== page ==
I thought, you know, life is really short, and I just don't know if following this path that everybody else is following is right for me. I just, I just don't feel that it's right. It's just like that when I see myself in, and I put myself in their shoes. I'm like, No, I want more than this one and just, you know, this traditional pharmacy role, like there has to be something else, and I think that's when I tapped into it a little.


Jennifer:

Okay.


I want to come back to the pandemic before we do. Were you sort of seeing the impression and kind of getting in, you can tell me where I'm wrong, was the path like the path to burnout was it just sort of like, the pathway was sort of, you know, this really worn groove and there just wasn't a lot of creativity to it, it was just this is the expected route.


Thu:

A little bit, I think, monotony can bring out a lot of burnout and just, just maybe, not seeing a lot of other people doing something else. It puts me in this feeling of, oh my gosh, is it?


So there is a level of feeling stuck because I'm like, I can't visualize what else I can do just because I don't see anybody else. But that's not where I want. I gotcha but you couldn't visualize it; I couldn't visualize it. I couldn't see like, Oh, I could be, you know, these other pharmacists are like this other thing. I couldn't see it because everybody around me was doing the same things, you know, over and over and over again for years and years.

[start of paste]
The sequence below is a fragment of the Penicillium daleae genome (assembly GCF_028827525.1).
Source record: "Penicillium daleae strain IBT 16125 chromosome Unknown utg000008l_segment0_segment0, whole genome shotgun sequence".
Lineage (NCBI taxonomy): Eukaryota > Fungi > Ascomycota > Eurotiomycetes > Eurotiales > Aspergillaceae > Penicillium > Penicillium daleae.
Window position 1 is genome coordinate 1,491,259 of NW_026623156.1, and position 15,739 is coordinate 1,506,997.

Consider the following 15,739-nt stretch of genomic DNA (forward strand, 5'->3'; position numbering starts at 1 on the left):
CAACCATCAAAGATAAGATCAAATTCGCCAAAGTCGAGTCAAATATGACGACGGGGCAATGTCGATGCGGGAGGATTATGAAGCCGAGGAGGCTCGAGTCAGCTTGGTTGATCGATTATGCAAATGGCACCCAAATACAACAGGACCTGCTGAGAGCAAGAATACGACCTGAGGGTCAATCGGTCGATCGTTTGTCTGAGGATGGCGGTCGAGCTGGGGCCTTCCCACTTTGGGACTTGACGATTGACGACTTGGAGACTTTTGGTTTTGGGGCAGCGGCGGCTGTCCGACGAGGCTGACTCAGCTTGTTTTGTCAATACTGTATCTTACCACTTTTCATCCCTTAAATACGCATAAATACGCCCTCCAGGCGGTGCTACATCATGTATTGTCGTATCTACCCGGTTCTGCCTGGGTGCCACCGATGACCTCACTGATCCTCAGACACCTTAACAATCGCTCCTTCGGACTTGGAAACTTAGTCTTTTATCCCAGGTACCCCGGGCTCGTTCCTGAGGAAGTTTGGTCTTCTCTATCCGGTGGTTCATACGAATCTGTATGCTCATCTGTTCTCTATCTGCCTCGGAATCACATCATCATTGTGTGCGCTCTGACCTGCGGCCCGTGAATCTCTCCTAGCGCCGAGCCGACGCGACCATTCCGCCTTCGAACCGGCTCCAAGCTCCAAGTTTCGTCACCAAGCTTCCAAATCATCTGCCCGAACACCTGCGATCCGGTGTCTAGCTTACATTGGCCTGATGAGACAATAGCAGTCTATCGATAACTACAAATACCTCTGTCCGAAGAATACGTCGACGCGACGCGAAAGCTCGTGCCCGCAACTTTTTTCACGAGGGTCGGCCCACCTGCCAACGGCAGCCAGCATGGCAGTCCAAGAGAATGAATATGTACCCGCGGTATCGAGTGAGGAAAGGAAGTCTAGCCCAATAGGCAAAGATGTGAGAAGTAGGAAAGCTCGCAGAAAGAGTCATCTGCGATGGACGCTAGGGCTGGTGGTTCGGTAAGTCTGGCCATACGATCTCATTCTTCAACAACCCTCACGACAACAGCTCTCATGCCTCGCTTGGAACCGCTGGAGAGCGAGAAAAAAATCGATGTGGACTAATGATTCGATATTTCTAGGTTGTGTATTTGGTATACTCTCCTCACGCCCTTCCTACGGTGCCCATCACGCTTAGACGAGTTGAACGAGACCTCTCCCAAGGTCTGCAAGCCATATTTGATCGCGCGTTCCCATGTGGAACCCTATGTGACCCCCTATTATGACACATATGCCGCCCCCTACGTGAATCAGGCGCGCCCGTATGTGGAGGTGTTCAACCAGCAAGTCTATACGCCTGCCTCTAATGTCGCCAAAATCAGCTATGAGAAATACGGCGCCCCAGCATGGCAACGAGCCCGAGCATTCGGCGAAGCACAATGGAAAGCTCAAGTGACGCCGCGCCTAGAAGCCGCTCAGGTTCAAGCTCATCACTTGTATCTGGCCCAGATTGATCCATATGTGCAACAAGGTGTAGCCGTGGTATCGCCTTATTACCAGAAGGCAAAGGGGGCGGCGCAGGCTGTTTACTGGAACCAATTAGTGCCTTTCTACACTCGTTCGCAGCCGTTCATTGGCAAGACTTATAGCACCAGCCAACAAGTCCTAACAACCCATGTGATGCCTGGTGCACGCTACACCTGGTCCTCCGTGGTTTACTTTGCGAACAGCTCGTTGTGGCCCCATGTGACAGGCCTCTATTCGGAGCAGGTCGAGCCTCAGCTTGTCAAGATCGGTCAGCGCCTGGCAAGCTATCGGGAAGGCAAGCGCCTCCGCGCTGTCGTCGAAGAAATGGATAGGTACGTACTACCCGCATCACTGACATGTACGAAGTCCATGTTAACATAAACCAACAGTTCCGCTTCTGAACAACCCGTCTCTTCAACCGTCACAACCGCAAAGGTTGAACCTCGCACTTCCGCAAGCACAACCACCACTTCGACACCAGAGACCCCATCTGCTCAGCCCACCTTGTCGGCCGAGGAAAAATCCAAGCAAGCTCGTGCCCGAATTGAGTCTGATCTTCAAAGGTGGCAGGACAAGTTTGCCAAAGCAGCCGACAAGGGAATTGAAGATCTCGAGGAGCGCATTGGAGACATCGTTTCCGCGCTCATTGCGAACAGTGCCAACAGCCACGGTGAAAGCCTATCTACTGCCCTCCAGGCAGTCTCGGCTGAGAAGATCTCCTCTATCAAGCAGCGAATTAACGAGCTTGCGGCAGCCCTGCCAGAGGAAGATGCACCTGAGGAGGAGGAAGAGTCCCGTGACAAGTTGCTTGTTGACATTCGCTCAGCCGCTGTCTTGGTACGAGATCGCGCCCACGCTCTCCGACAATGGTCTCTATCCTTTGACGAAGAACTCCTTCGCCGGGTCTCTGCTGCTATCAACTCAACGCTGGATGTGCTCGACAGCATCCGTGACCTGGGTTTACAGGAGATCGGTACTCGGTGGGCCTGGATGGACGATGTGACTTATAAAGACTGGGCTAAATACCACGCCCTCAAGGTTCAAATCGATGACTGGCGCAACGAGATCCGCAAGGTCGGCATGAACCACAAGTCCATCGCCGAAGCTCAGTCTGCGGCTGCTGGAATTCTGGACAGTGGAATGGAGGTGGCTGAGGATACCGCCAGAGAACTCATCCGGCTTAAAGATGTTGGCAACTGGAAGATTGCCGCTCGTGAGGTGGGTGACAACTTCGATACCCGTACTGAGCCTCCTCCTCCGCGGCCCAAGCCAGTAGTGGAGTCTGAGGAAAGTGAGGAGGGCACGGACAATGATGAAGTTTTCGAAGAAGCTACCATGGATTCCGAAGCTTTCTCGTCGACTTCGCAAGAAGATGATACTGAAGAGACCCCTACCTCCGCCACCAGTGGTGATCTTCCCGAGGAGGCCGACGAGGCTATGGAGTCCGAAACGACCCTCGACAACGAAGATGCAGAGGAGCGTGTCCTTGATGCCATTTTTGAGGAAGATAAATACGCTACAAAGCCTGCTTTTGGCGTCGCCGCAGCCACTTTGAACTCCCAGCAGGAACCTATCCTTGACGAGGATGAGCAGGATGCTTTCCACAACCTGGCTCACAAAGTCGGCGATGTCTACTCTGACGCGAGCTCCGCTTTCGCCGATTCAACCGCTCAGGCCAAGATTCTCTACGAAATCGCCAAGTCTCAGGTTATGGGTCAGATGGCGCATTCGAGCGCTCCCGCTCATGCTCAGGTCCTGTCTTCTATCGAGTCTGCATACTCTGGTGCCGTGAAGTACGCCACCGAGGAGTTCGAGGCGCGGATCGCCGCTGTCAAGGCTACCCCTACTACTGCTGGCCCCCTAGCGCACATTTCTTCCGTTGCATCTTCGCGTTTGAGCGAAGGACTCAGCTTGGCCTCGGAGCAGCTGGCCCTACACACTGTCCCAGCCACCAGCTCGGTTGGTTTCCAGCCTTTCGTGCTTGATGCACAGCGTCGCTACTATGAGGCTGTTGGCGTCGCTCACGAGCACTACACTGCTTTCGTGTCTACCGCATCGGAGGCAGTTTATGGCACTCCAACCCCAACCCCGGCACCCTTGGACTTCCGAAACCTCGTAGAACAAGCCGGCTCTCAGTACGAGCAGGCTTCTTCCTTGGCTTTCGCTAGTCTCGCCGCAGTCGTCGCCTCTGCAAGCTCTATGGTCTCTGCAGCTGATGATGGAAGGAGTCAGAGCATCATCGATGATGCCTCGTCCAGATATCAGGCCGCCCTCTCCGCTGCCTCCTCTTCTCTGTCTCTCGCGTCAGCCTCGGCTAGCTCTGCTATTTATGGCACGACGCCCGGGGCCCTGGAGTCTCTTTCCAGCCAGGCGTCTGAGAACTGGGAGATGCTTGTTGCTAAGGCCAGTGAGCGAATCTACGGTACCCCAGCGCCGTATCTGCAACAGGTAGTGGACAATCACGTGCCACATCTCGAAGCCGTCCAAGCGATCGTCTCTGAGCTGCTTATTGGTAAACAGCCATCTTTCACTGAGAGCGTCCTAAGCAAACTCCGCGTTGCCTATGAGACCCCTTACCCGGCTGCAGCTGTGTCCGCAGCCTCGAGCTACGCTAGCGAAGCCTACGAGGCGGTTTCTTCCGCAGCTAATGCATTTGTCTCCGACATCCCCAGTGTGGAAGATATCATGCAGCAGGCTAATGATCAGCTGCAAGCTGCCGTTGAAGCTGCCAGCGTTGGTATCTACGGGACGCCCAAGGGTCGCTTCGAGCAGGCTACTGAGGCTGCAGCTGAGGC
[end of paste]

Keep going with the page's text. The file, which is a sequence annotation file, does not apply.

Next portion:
Jennifer:

I wonder if, for you, and honestly, I'd heard this from other people who've been on the show, I wonder for you if the pandemic actually kind of sped up what other people and so while that I don't think you would necessarily have chosen to work daily in a pandemic, you know, face to face with the public.


I do wonder if, in a way, it really actually looking back kind of has served you in that. It was this really, really difficult time, and it's pushed you forward towards? What do I really want? Do you think that's a true statement?


Thu:

Oh, 100% – I don't think I do wonder what would have happened if I didn't go through this because the biggest lesson I learned from the pandemic, and I actually did, I got sick right before the vaccines came out.


I did go through this whole thing of like, oh my gosh, what's going to happen? There's just a lot of stress and trauma that went on as a frontline worker during the pandemic. It made me realize that I cannot spend any more time doing what I don't want to be doing or I don't feel fulfilled, but it was an accelerating factor, that pandemic for sure.